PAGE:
Can my employer legally require me to get a security clearance?

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Can my employer legally require me to get a security clearance?

I work in the IT department for a defense contractor. I have worked at this employer for approximately 6 years. I have recently been asked to fill out some paperwork for a security clearance, although I don’t ever handle, or have direct access to any classified information. I have been promoted twice in the last 6 years and have worked in my current position for a little over a year. Can I be legally required to fill out the clearance form even though I have been working for years without one. Would this be legal grounds to fire me?

Asked on August 1, 2011 Massachusetts

Answers:

M.T.G., Member, New York Bar / FreeAdvice Contributing Attorney

Answered 10 years ago | Contributor

This is really not an easy question to answer without more information.  Why now is your employer requiring the security clearance?  Is it possible that they have acquired a contract that, as part of their obtaining the contract, they have everyone cleared?  Then yes they probably can require it.  I understand that you yourself may not have any contact with the project or information but it may not matter in the long run but it may be a good thing to present to them.  As for firing you, if you are an employee at will then you can be fired for any reason and for no reason.  Your collecting unemployment requires that you not be fired for cause.  Or put another way: through no fault of your own.  Think about it.  Good luck.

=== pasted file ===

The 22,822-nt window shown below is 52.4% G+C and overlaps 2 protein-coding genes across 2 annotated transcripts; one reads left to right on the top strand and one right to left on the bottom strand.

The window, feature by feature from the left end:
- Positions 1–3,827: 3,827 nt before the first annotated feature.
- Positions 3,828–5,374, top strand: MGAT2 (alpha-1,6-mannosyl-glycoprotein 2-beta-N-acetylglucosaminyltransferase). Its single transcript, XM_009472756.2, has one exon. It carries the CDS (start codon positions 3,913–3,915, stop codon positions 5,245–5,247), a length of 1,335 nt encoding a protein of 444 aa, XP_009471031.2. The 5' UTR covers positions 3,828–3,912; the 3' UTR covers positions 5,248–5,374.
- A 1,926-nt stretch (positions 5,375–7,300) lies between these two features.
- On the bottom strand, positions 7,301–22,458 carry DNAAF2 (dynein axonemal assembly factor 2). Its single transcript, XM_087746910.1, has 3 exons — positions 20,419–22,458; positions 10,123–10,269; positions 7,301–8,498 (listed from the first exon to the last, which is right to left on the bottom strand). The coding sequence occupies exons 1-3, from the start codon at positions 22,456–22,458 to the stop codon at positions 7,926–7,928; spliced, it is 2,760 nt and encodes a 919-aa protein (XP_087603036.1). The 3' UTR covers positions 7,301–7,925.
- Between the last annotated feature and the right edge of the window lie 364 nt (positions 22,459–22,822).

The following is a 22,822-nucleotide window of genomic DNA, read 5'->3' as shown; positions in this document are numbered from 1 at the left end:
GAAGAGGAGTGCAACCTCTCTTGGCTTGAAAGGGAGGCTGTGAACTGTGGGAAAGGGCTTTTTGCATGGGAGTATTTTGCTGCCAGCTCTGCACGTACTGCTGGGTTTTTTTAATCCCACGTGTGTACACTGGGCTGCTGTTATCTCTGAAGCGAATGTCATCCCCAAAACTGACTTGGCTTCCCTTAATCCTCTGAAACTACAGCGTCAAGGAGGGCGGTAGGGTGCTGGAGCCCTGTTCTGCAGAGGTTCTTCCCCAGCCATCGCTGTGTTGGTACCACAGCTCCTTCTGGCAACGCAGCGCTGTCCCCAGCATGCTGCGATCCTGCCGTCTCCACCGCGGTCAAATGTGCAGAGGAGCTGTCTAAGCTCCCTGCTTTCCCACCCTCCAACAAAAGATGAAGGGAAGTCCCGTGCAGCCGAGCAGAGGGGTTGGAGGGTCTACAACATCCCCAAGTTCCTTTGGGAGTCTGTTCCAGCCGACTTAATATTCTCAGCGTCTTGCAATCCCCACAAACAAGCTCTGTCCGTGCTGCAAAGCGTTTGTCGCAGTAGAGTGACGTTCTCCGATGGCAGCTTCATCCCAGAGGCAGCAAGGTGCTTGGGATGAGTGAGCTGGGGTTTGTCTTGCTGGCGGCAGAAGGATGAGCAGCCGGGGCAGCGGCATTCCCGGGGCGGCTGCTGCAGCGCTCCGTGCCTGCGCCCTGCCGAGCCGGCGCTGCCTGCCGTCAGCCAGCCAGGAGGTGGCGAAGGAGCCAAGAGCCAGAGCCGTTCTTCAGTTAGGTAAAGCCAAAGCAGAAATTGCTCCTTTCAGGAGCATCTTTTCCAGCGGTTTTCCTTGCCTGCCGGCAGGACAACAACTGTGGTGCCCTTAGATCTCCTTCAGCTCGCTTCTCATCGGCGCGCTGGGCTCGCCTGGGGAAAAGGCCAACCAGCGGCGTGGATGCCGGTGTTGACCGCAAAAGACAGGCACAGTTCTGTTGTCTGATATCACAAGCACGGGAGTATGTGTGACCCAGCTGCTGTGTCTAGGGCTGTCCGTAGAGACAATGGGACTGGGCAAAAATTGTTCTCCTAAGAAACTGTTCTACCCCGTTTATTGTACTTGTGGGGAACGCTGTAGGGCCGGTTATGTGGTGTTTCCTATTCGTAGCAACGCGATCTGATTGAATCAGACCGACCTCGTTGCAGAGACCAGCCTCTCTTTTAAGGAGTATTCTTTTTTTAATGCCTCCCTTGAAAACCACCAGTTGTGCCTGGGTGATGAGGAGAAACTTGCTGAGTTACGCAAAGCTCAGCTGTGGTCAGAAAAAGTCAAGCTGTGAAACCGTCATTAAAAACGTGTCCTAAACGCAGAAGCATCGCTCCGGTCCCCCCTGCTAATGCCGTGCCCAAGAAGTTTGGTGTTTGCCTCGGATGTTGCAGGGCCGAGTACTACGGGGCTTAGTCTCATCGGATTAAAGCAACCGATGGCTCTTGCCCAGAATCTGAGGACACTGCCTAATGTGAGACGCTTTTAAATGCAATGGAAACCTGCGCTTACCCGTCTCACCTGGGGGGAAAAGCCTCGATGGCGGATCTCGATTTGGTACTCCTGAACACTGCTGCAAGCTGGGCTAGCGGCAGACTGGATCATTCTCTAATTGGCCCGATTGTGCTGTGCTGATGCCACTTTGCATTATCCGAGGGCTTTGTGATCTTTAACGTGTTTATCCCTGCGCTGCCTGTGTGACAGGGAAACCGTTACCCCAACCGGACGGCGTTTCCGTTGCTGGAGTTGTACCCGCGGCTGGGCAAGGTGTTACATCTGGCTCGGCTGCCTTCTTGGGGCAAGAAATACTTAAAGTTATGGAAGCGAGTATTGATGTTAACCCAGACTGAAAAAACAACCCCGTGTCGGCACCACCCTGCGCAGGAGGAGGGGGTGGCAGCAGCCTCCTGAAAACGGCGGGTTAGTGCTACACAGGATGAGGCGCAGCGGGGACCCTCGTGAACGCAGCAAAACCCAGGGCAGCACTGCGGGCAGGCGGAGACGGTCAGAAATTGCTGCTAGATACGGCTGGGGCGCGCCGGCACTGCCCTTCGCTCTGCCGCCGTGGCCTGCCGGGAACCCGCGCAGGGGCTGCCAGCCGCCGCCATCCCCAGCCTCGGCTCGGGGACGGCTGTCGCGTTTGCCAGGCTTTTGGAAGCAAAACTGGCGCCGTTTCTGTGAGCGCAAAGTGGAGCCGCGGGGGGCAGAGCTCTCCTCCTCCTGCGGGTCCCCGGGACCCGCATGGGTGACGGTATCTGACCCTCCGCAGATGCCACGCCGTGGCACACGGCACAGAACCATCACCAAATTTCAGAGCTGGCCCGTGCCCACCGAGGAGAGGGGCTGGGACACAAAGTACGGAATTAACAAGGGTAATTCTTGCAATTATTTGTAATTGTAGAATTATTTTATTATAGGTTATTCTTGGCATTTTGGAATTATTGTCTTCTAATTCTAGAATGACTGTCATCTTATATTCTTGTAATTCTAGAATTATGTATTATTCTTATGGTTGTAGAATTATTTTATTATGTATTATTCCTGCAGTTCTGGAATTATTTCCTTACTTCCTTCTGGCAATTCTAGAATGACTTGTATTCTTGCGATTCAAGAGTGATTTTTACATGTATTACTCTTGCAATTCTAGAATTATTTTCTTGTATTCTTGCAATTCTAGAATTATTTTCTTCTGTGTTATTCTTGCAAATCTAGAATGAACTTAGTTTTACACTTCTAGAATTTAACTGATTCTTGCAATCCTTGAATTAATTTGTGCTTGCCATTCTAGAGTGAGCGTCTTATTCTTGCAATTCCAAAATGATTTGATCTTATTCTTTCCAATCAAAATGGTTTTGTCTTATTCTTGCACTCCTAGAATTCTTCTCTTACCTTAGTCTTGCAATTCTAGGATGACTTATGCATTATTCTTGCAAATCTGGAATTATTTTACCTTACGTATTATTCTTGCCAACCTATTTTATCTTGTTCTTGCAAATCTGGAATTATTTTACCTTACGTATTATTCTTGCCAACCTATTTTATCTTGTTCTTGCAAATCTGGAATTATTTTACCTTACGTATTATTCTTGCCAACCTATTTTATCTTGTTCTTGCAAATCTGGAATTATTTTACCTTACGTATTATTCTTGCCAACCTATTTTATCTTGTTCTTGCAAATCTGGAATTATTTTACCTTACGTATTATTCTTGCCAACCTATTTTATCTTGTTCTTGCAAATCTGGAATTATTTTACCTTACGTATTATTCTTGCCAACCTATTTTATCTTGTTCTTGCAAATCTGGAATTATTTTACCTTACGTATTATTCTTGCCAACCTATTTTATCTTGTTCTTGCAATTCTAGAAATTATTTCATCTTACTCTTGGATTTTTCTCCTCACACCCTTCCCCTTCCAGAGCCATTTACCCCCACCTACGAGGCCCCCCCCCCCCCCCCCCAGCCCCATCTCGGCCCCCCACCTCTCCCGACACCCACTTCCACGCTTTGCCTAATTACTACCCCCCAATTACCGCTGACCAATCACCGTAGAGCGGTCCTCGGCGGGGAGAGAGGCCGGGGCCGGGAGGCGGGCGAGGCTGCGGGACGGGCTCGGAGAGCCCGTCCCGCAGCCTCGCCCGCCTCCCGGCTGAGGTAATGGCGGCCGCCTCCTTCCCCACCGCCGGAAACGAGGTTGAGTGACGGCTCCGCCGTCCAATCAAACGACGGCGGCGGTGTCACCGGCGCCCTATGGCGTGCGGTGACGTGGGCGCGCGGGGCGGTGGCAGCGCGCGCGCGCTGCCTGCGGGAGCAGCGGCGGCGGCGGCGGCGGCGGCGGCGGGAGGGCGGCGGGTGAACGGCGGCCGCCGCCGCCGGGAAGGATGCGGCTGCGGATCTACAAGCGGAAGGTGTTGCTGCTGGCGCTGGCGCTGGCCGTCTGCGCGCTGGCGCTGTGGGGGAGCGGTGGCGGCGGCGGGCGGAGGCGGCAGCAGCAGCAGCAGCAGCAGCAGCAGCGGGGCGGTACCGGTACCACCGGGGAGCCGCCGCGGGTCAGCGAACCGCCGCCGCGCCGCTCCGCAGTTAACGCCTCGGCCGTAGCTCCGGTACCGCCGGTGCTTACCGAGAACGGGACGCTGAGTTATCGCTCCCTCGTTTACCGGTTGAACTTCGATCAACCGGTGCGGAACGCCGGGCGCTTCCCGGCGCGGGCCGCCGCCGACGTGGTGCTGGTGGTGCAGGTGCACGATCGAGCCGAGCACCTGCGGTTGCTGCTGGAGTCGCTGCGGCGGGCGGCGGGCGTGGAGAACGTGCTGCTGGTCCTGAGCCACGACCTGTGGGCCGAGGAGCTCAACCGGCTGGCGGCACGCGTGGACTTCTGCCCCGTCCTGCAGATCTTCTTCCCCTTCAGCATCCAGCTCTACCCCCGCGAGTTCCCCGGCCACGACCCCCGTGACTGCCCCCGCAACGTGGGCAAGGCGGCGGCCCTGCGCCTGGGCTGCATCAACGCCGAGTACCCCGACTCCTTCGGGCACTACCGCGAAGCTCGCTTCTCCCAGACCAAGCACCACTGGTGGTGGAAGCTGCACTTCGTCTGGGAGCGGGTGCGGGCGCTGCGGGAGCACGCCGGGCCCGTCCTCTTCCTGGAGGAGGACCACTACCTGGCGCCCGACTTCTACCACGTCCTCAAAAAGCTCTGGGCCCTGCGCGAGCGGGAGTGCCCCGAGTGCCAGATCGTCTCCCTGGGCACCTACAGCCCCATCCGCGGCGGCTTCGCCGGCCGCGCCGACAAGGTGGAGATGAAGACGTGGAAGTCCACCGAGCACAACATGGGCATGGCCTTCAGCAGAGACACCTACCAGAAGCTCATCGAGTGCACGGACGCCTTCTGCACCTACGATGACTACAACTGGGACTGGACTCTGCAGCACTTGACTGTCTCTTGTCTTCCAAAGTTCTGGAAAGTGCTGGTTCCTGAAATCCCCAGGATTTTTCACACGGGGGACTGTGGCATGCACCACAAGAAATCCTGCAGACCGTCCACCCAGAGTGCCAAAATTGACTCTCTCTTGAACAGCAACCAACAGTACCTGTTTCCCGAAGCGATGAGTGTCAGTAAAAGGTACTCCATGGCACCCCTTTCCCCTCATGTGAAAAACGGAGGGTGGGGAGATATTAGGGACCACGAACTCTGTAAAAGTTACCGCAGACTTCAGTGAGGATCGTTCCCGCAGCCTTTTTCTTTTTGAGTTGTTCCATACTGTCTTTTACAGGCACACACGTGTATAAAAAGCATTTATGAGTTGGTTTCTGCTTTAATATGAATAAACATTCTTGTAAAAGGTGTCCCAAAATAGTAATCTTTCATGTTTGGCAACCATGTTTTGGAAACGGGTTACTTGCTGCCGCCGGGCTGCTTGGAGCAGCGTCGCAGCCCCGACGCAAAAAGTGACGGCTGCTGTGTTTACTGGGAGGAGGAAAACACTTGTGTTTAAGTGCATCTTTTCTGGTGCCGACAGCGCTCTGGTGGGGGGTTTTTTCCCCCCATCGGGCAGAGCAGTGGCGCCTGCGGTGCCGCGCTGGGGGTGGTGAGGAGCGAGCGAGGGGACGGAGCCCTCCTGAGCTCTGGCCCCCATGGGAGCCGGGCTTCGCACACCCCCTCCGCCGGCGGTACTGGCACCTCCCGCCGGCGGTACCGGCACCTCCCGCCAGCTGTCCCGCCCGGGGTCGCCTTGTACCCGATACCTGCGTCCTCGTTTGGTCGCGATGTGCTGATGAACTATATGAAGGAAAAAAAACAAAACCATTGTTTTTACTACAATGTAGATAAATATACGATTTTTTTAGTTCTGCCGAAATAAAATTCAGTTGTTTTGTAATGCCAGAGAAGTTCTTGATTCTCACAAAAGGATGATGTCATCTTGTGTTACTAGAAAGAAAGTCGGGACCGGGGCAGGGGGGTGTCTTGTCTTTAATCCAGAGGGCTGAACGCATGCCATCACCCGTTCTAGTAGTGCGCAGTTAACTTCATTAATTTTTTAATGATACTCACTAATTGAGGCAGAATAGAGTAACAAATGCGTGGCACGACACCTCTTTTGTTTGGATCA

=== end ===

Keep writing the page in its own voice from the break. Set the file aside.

M.T.G., Member, New York Bar / FreeAdvice Contributing Attorney

Answered 10 years ago | Contributor

This is really not an easy question to answer without more information.  Why now is your employer requiring the security clearance?  Is it possible that they have acquired a contract that, as part of their obtaining the contract, they have everyone cleared?  Then yes they probably can require it.  I understand that you yourself may not have any contact with the project or information but it may not matter in the long run but it may be a good thing to present to them.  As for firing you, if you are an employee at will then you can be fired for any reason and for no reason.  Your collecting unemployment requires that you not be fired for cause.  Or put another way: through no fault of your own.  Think about it.  Good luck.


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